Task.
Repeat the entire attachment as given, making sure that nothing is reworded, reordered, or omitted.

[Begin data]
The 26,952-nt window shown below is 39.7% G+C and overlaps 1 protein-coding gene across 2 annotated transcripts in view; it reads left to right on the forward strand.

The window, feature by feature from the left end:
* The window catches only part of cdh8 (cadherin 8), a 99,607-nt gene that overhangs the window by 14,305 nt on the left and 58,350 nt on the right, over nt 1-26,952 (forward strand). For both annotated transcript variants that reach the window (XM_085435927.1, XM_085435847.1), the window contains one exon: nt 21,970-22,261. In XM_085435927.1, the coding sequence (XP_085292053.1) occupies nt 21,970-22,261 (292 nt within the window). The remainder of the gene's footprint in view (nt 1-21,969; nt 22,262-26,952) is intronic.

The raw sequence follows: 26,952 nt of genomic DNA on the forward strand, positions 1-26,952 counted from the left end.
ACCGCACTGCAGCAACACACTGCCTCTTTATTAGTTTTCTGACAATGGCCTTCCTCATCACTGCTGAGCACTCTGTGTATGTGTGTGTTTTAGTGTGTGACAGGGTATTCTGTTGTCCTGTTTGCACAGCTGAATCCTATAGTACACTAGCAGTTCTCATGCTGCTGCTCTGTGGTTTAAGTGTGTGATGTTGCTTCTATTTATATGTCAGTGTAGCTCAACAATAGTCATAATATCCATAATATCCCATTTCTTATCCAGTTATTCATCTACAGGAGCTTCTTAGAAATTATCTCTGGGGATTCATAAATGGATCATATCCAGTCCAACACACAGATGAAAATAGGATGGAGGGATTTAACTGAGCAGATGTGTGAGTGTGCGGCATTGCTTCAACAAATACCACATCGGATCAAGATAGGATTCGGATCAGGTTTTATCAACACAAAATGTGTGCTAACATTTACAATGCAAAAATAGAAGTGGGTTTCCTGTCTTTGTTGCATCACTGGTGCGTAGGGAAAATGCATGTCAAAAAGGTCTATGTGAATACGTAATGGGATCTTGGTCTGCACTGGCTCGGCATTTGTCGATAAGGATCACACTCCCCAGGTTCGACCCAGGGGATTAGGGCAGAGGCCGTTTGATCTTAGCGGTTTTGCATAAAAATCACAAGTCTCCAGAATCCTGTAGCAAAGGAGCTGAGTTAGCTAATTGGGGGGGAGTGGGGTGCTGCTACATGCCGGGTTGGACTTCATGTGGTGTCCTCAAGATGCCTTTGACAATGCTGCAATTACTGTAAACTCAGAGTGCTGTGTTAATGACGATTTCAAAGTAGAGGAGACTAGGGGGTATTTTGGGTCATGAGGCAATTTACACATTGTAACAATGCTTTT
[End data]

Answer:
The 26,952-nt window shown below is 39.7% G+C and overlaps 1 protein-coding gene across 2 annotated transcripts in view; it reads left to right on the forward strand.

The window, feature by feature from the left end:
* The window catches only part of cdh8 (cadherin 8), a 99,607-nt gene that overhangs the window by 14,305 nt on the left and 58,350 nt on the right, over nt 1-26,952 (forward strand). For both annotated transcript variants that reach the window (XM_085435927.1, XM_085435847.1), the window contains one exon: nt 21,970-22,261. In XM_085435927.1, the coding sequence (XP_085292053.1) occupies nt 21,970-22,261 (292 nt within the window). The remainder of the gene's footprint in view (nt 1-21,969; nt 22,262-26,952) is intronic.

The raw sequence follows: 26,952 nt of genomic DNA on the forward strand, positions 1-26,952 counted from the left end.
ACCGCACTGCAGCAACACACTGCCTCTTTATTAGTTTTCTGACAATGGCCTTCCTCATCACTGCTGAGCACTCTGTGTATGTGTGTGTTTTAGTGTGTGACAGGGTATTCTGTTGTCCTGTTTGCACAGCTGAATCCTATAGTACACTAGCAGTTCTCATGCTGCTGCTCTGTGGTTTAAGTGTGTGATGTTGCTTCTATTTATATGTCAGTGTAGCTCAACAATAGTCATAATATCCATAATATCCCATTTCTTATCCAGTTATTCATCTACAGGAGCTTCTTAGAAATTATCTCTGGGGATTCATAAATGGATCATATCCAGTCCAACACACAGATGAAAATAGGATGGAGGGATTTAACTGAGCAGATGTGTGAGTGTGCGGCATTGCTTCAACAAATACCACATCGGATCAAGATAGGATTCGGATCAGGTTTTATCAACACAAAATGTGTGCTAACATTTACAATGCAAAAATAGAAGTGGGTTTCCTGTCTTTGTTGCATCACTGGTGCGTAGGGAAAATGCATGTCAAAAAGGTCTATGTGAATACGTAATGGGATCTTGGTCTGCACTGGCTCGGCATTTGTCGATAAGGATCACACTCCCCAGGTTCGACCCAGGGGATTAGGGCAGAGGCCGTTTGATCTTAGCGGTTTTGCATAAAAATCACAAGTCTCCAGAATCCTGTAGCAAAGGAGCTGAGTTAGCTAATTGGGGGGGAGTGGGGTGCTGCTACATGCCGGGTTGGACTTCATGTGGTGTCCTCAAGATGCCTTTGACAATGCTGCAATTACTGTAAACTCAGAGTGCTGTGTTAATGACGATTTCAAAGTAGAGGAGACTAGGGGGTATTTTGGGTCATGAGGCAATTTACACATTGTAACAATGCTTTT